fri 04/12/2020

The Queen's Gambit, Netflix review - chess prodigy's story makes brilliant television | reviews, news & interviews

The Queen's Gambit, Netflix review - chess prodigy's story makes brilliant television

The Queen's Gambit, Netflix review - chess prodigy's story makes brilliant television

Anya Taylor-Joy excels in adaptation of Walter Tevis's novel

Enigmatic: Anya Taylor-Joy as Beth Harmon

It’s surprising, perhaps, that the dramatic potential of chess hasn’t been more widely exploited. There was a nail-biting tournament in From Russia with Love, while the knight’s chequerboard struggle with Death was the centrepiece of Ingmar Bergman’s The Seventh Seal.

It’s surprising, perhaps, that the dramatic potential of chess hasn’t been more widely exploited. There was a nail-biting tournament in From Russia with Love, while the knight’s chequerboard struggle with Death was the centrepiece of Ingmar Bergman’s The Seventh Seal. In 1972 the game became a proxy for global power politics when Bobby Fischer beat Boris Spassky in Iceland, an event former world champion Garry Kasparov called “a crushing moment in the midst of the Cold War”.

But mostly this enigmatic pastime remains the preserve of its devotees, and its labyrinthine and intellectually demanding characteristics hardly make it a natural fit with TikTok or Instagram. Yet Scott Frank’s mini-series The Queen’s Gambit, adapted for Netflix from the novel by Walter Tevis (author of the pool-hall sagas The Hustler and The Color of Money), brilliantly converts the story of an orphaned girl who becomes a chess prodigy into some of this year’s most hypnotising television. He’s helped by a superb cast, a taut script and convincingly-realised depictions of late-Fifties and Sixties America (as well as Paris and Moscow). It all serves to amplify the allure of Tevis’s story of the torments and triumphs of learning to cope with a special gift, as well as the extra challenges of being a female pioneer in chess’s geeky, all-male environment.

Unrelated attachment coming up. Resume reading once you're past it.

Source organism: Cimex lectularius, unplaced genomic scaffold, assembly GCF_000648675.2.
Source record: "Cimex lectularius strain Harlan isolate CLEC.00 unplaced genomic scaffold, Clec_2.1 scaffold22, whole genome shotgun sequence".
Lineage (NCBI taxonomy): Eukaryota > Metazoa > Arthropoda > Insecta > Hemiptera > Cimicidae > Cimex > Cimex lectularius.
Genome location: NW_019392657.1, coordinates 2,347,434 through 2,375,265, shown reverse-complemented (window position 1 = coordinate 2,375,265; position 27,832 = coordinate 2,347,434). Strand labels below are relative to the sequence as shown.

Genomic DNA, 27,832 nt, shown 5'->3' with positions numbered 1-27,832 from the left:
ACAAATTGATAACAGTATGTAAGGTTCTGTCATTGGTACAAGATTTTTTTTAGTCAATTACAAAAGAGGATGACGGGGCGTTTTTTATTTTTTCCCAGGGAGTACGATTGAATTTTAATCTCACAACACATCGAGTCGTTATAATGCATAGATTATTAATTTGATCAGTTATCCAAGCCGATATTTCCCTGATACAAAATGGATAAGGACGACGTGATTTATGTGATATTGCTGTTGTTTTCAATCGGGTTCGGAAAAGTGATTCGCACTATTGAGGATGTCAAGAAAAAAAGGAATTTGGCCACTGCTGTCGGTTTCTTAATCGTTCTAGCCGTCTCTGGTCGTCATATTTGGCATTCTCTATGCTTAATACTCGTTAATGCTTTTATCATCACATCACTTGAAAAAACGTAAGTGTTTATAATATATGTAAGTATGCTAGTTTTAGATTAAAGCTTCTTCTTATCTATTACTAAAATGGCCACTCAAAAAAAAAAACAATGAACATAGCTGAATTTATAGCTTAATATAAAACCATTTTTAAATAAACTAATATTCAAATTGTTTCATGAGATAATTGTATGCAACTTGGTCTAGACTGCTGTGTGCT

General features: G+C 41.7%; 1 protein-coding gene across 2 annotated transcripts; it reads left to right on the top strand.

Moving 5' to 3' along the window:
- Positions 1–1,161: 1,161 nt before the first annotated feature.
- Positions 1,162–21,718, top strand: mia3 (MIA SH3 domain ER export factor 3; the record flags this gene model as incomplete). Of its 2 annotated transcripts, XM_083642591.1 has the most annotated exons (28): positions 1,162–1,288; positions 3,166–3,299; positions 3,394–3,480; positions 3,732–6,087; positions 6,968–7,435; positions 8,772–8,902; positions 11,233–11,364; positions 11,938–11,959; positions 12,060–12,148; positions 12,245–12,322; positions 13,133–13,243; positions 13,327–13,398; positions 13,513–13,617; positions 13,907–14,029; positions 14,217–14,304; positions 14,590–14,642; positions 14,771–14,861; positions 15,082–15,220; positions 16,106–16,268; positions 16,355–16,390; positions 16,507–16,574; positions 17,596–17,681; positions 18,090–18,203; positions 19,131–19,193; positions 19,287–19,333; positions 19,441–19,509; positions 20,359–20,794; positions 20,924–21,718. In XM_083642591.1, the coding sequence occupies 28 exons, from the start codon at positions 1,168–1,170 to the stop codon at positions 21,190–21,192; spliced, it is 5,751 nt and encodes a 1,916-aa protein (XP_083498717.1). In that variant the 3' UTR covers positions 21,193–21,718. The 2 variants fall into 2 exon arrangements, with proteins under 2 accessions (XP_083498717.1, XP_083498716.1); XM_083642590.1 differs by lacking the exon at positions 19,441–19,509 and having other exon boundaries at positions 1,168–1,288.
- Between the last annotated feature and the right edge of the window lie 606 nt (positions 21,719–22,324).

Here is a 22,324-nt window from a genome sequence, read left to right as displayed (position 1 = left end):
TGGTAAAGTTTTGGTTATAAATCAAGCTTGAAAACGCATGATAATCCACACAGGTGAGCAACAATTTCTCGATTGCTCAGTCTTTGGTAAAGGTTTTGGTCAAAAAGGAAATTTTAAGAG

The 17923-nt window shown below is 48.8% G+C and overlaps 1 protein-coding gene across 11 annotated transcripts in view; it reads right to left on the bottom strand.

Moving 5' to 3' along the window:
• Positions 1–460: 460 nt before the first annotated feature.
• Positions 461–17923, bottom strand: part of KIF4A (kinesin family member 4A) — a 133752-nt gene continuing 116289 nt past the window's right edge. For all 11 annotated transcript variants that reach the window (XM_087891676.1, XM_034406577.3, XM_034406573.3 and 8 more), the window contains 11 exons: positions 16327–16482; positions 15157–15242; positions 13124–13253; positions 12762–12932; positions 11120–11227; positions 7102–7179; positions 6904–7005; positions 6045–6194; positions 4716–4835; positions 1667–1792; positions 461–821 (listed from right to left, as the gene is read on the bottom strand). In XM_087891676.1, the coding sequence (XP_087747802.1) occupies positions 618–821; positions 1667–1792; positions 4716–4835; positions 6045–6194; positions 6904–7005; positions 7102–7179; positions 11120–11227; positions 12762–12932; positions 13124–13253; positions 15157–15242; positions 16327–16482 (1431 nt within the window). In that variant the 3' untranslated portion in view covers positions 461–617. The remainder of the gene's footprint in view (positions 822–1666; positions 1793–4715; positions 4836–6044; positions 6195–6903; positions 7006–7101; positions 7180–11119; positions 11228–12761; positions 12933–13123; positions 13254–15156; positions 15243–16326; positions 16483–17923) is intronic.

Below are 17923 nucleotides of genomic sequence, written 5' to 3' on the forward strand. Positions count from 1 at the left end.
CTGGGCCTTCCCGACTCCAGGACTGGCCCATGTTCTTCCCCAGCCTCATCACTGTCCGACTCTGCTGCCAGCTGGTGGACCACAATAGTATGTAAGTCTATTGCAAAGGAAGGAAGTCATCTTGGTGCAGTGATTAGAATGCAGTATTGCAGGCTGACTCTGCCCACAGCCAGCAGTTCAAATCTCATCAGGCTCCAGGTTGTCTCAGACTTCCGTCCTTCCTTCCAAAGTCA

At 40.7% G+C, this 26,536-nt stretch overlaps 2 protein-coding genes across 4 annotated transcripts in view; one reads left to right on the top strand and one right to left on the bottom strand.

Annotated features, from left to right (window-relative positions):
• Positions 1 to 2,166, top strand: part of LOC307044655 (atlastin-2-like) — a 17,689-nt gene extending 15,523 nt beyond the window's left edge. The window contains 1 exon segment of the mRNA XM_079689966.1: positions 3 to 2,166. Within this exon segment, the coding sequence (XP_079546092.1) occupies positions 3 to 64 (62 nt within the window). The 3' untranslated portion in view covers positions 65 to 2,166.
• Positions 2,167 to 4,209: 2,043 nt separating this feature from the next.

Anya Taylor-Joy’s central performance as Beth Harmon, the daughter of a broken marriage who freakishly survived the car crash in which her brilliant but mentally disturbed mother planned to kill both of them, will surely be at the front of the queue when awards season comes around. But before that, a tip of the hat to Isla Johnston as the young Beth, who we first meet as the shocked and bewildered child trying to make sense of her institutional new home at the Methuen orphanage. The regime is strict and rigid, and the inmates are regularly dosed with tranquillisers to keep them docile. Beth finds her own imaginative outlet when she discovers the elderly caretaker Mr Shaibel (Bill Camp) playing chess alone in the basement, and she persuades him to teach her. Alone in her room, she uses the tranquillisers to trigger visions of giant chess pieces playing out moves on the ceiling. "I feel safe in an entire world of just 64 squares," as she'll put it.

It steadily becomes clear that Beth has genius-like abilities, but even as she’s crushing opponents at chess tournaments across America, she’s also a teenager trying to make sense of her seething emotions and a slowly-dawning sexuality, not helped by her lingering addiction to tranquillisers. The bond she forms with her adoptive mother Alma (Marielle Heller, pictured above) becomes a critical lifeline for both of them. Alma is trying to drag herself from the wreckage of her marriage – her husband has simply driven away and left her – and her new-found role as agent and confidant for Beth gives her a liberating new lease of life, even if it is threatened by her galloping alcohol problem.

The action plays out as the Sixties start to swing, with the initially dowdy, taciturn Beth gradually blossoming into a head-turning fashion icon as pop culture runs riot (the appearance of The Kinks’ “Stop Your Sobbing” on the soundtrack was evidently the result of Taylor-Joy’s passion for the band). The Russia-USA chess rivalry is mirrored in Beth’s string of matches against the Russian champion Vasily Borgov (Marcin Dorocinski), and her progress on the chessboard goes hand in hand with her inner struggle to understand both her limitations and her potential. Taylor-Joy delivers a screen acting masterpiece, as she expresses flickers of emotion with a faint widening of an eye, a miniscule tilt of the head or a twitch of the lips. Terrific.

The initially dowdy, taciturn Beth gradually blossoms into a head-turning fashion icon as pop culture runs riot

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Average: 5 (1 vote)

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